In Making a Mockery of ActiveRecord, a single test has multiple expectations set up for accessor methods…
specify "should create EmailMessages and Subscriptions when include_subscribers is true" do @message.include_subscribers = true @message.should_receive(:lists).and_return([@list]) @message.should_receive(:campaign).twice.and_return(@campaign) @list.should_receive(:people).and_return([@person]) @person.should_receive(:campaigns).and_return()
@person.should_receive(:subscriptions).and_return(@subscriptions) @subscriptions.should_receive(:create).and_return(nil) @campaign.should_receive(:people).and_return()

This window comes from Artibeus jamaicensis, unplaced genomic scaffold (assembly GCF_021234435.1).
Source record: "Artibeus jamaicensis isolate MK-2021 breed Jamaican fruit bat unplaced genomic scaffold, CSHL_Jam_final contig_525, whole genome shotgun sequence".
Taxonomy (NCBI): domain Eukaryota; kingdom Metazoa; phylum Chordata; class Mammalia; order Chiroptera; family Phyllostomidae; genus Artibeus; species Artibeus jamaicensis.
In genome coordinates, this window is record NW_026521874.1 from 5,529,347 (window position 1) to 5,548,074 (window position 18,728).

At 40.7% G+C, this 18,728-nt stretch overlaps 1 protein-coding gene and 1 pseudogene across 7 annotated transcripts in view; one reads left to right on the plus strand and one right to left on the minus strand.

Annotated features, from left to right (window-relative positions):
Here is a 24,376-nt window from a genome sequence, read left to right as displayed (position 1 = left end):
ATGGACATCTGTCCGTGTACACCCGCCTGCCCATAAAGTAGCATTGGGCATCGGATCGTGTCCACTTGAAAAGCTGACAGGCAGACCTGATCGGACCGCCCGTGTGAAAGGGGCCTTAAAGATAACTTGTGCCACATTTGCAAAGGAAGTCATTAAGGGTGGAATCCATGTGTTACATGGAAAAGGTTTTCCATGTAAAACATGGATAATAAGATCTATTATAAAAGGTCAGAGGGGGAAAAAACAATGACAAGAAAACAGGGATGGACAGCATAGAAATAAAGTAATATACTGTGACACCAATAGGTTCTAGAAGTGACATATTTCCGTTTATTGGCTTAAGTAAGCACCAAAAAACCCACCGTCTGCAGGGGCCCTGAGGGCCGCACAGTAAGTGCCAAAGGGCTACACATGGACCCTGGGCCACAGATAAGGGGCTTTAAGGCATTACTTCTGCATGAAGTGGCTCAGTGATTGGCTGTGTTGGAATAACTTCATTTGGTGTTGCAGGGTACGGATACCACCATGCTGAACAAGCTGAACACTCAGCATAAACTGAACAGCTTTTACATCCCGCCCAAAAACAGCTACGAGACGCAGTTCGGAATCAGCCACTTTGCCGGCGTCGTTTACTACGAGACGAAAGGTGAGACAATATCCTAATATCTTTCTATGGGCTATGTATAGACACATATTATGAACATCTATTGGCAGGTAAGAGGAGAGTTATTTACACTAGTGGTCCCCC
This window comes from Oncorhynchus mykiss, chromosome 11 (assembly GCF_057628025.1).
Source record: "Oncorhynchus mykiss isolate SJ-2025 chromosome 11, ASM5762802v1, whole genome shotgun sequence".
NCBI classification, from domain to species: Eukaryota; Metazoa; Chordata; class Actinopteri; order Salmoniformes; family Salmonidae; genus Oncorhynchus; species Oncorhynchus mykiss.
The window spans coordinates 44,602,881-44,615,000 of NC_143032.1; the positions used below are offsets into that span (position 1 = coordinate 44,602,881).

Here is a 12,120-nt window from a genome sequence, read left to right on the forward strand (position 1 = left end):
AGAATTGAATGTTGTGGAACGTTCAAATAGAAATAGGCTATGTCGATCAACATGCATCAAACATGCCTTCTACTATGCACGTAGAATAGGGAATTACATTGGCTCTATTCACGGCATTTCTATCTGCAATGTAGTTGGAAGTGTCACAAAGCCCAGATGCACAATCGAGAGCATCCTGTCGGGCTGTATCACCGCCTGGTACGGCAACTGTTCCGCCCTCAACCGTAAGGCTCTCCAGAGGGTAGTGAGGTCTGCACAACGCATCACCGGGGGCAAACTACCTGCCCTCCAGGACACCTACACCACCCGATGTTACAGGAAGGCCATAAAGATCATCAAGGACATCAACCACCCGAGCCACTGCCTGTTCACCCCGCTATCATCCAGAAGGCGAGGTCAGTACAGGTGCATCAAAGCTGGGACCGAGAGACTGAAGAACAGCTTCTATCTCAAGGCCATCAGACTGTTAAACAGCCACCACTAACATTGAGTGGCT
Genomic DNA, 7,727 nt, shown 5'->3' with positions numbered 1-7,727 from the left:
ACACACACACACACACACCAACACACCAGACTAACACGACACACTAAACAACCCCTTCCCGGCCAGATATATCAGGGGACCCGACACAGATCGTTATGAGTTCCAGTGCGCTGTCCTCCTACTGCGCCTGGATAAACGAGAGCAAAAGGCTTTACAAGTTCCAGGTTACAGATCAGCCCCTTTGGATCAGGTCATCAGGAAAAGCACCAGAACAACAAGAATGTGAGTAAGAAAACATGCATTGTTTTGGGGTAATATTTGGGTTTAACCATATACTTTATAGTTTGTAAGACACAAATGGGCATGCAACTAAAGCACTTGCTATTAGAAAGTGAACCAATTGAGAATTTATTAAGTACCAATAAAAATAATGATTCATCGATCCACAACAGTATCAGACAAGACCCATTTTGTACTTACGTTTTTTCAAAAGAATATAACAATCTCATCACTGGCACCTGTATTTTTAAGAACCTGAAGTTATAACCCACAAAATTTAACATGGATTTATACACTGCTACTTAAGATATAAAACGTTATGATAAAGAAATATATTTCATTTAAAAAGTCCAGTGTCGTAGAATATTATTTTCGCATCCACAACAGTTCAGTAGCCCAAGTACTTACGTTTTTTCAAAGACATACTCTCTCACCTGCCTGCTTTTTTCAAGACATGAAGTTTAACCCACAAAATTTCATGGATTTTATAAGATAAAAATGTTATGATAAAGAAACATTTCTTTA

message.generate # I think this line is missing from the original test @message.should_have(1).email_messages end
A query in this context is a method which does not change the state of the object on which it is called. The accessor methods definitely fall into this category, so I would stub them, not set expectations for them. The one command method in the above example which merits an expectation is the call to
def test_should_create_email_messages_and_subscriptions_when_include_subscribers_is_true subscriptions = mock() person = Person.new(:campaigns => ) person.stubs(:subscriptions).returns(subscriptions) list = List.new(:people => [person]) campaign = Campaign.new(:people => ) message = Message.new(:lists => [list], :campaign => campaign) message.include_subscribers = true
message.generate assert_equal 1, message.email_messages end
I haven’t actually run this – so it’s quite likely there are errors in it, but you should get the general idea. The
person.stubs line is necessary to avoid the type checking that Luke Redpath mentions in his comment.
More thoughts here.